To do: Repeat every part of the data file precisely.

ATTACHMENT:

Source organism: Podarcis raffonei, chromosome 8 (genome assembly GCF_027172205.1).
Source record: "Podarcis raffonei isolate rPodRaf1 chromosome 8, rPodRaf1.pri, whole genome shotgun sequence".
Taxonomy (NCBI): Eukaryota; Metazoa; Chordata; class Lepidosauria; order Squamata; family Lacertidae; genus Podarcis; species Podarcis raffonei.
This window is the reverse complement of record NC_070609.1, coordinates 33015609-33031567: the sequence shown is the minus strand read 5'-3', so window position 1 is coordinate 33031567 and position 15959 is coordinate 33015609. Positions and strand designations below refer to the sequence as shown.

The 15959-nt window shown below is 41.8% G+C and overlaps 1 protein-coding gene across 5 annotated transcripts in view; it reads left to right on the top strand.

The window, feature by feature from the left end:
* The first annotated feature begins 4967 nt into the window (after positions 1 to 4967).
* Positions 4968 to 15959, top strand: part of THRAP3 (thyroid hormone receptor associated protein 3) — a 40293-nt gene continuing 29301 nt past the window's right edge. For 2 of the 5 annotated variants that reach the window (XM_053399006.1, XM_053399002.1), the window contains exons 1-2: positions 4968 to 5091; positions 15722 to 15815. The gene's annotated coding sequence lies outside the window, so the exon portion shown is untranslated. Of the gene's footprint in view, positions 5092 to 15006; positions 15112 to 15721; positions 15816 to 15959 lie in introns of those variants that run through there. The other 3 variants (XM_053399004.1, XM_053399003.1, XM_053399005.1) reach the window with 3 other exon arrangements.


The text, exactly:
Source organism: Podarcis raffonei, chromosome 8 (genome assembly GCF_027172205.1).
Source record: "Podarcis raffonei isolate rPodRaf1 chromosome 8, rPodRaf1.pri, whole genome shotgun sequence".
Taxonomy (NCBI): Eukaryota; Metazoa; Chordata; class Lepidosauria; order Squamata; family Lacertidae; genus Podarcis; species Podarcis raffonei.
This window is the reverse complement of record NC_070609.1, coordinates 33015609-33031567: the sequence shown is the minus strand read 5'-3', so window position 1 is coordinate 33031567 and position 15959 is coordinate 33015609. Positions and strand designations below refer to the sequence as shown.

The 15959-nt window shown below is 41.8% G+C and overlaps 1 protein-coding gene across 5 annotated transcripts in view; it reads left to right on the top strand.

The window, feature by feature from the left end:
* The first annotated feature begins 4967 nt into the window (after positions 1 to 4967).
* Positions 4968 to 15959, top strand: part of THRAP3 (thyroid hormone receptor associated protein 3) — a 40293-nt gene continuing 29301 nt past the window's right edge. For 2 of the 5 annotated variants that reach the window (XM_053399006.1, XM_053399002.1), the window contains exons 1-2: positions 4968 to 5091; positions 15722 to 15815. The gene's annotated coding sequence lies outside the window, so the exon portion shown is untranslated. Of the gene's footprint in view, positions 5092 to 15006; positions 15112 to 15721; positions 15816 to 15959 lie in introns of those variants that run through there. The other 3 variants (XM_053399004.1, XM_053399003.1, XM_053399005.1) reach the window with 3 other exon arrangements.